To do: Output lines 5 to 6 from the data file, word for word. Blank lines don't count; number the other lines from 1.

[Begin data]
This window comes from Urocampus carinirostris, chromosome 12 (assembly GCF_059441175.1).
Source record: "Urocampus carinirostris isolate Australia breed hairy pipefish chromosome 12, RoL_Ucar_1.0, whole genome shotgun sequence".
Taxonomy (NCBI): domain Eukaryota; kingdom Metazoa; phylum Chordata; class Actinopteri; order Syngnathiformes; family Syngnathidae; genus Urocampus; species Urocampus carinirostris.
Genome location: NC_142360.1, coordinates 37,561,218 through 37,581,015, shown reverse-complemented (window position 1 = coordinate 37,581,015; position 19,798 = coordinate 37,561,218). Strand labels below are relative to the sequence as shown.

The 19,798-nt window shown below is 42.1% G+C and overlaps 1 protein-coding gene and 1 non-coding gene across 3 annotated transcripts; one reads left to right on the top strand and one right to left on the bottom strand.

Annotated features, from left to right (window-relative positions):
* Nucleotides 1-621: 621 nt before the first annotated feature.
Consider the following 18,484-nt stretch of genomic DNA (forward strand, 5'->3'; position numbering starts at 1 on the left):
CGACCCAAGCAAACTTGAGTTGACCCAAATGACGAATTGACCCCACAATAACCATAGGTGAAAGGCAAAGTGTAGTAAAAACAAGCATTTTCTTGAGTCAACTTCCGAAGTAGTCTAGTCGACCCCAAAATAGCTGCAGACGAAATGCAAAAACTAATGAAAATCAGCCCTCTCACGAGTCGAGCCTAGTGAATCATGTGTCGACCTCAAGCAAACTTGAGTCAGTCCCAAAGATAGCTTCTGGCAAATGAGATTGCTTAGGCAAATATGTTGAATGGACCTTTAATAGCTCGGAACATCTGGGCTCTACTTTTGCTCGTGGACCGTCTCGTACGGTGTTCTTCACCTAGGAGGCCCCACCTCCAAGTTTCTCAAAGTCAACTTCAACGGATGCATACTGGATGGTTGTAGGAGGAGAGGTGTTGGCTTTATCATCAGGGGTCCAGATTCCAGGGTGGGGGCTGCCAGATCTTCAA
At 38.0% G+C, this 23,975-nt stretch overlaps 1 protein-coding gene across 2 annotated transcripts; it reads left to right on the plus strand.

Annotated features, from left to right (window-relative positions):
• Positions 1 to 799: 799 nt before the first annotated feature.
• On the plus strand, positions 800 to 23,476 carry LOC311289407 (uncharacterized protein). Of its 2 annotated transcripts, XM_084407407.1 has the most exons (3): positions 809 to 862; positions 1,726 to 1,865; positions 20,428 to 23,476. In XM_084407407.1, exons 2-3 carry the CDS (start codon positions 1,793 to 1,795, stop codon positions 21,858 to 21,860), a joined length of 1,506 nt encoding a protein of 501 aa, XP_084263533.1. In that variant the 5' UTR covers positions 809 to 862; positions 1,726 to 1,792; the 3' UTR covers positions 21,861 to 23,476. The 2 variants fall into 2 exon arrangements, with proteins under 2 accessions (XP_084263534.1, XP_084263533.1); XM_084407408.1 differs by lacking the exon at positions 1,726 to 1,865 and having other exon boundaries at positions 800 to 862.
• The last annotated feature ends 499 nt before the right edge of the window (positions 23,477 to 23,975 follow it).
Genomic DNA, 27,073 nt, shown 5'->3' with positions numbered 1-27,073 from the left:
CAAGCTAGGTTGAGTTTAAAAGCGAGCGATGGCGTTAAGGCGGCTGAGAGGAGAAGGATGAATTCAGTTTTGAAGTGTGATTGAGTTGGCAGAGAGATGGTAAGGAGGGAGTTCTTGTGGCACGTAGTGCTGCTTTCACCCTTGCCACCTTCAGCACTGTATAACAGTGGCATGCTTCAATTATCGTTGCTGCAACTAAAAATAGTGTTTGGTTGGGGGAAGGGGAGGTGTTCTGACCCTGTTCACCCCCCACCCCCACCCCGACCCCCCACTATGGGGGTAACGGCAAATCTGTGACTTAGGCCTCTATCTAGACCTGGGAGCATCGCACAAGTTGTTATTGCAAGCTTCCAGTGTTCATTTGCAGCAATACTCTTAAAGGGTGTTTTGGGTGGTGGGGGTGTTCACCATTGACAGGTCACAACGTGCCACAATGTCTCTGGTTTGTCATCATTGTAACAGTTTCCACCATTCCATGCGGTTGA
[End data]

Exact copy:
The 19,798-nt window shown below is 42.1% G+C and overlaps 1 protein-coding gene and 1 non-coding gene across 3 annotated transcripts; one reads left to right on the top strand and one right to left on the bottom strand.

Annotated features, from left to right (window-relative positions):